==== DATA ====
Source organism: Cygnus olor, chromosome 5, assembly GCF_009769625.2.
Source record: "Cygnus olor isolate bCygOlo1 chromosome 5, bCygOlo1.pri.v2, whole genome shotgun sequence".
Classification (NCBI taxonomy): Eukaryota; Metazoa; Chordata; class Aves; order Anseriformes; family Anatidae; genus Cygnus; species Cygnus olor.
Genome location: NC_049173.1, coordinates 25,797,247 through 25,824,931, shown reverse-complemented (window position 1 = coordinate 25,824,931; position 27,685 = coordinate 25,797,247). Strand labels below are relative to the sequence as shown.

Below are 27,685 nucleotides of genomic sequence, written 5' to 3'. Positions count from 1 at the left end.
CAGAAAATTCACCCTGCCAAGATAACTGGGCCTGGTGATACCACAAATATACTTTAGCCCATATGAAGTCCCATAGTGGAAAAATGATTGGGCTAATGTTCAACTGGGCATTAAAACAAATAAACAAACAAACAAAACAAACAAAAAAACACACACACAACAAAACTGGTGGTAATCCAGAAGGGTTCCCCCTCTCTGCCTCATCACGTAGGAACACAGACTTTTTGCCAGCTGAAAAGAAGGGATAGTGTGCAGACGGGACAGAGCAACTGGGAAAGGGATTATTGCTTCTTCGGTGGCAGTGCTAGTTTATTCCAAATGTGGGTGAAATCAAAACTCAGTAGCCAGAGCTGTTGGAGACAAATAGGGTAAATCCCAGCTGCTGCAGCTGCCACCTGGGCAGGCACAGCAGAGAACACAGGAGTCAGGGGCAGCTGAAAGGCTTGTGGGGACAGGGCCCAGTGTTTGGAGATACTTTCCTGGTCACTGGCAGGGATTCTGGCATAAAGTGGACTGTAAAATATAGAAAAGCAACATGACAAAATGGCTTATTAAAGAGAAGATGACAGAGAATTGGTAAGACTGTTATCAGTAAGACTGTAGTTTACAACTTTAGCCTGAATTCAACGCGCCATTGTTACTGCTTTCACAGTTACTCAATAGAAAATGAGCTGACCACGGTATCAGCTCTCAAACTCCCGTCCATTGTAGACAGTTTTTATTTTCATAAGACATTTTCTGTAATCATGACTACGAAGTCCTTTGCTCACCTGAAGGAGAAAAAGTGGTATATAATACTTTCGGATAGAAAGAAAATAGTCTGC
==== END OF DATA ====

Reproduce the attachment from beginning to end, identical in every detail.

Source organism: Cygnus olor, chromosome 5, assembly GCF_009769625.2.
Source record: "Cygnus olor isolate bCygOlo1 chromosome 5, bCygOlo1.pri.v2, whole genome shotgun sequence".
Classification (NCBI taxonomy): Eukaryota; Metazoa; Chordata; class Aves; order Anseriformes; family Anatidae; genus Cygnus; species Cygnus olor.
Genome location: NC_049173.1, coordinates 25,797,247 through 25,824,931, shown reverse-complemented (window position 1 = coordinate 25,824,931; position 27,685 = coordinate 25,797,247). Strand labels below are relative to the sequence as shown.

Below are 27,685 nucleotides of genomic sequence, written 5' to 3'. Positions count from 1 at the left end.
CAGAAAATTCACCCTGCCAAGATAACTGGGCCTGGTGATACCACAAATATACTTTAGCCCATATGAAGTCCCATAGTGGAAAAATGATTGGGCTAATGTTCAACTGGGCATTAAAACAAATAAACAAACAAACAAAACAAACAAAAAAACACACACACAACAAAACTGGTGGTAATCCAGAAGGGTTCCCCCTCTCTGCCTCATCACGTAGGAACACAGACTTTTTGCCAGCTGAAAAGAAGGGATAGTGTGCAGACGGGACAGAGCAACTGGGAAAGGGATTATTGCTTCTTCGGTGGCAGTGCTAGTTTATTCCAAATGTGGGTGAAATCAAAACTCAGTAGCCAGAGCTGTTGGAGACAAATAGGGTAAATCCCAGCTGCTGCAGCTGCCACCTGGGCAGGCACAGCAGAGAACACAGGAGTCAGGGGCAGCTGAAAGGCTTGTGGGGACAGGGCCCAGTGTTTGGAGATACTTTCCTGGTCACTGGCAGGGATTCTGGCATAAAGTGGACTGTAAAATATAGAAAAGCAACATGACAAAATGGCTTATTAAAGAGAAGATGACAGAGAATTGGTAAGACTGTTATCAGTAAGACTGTAGTTTACAACTTTAGCCTGAATTCAACGCGCCATTGTTACTGCTTTCACAGTTACTCAATAGAAAATGAGCTGACCACGGTATCAGCTCTCAAACTCCCGTCCATTGTAGACAGTTTTTATTTTCATAAGACATTTTCTGTAATCATGACTACGAAGTCCTTTGCTCACCTGAAGGAGAAAAAGTGGTATATAATACTTTCGGATAGAAAGAAAATAGTCTGC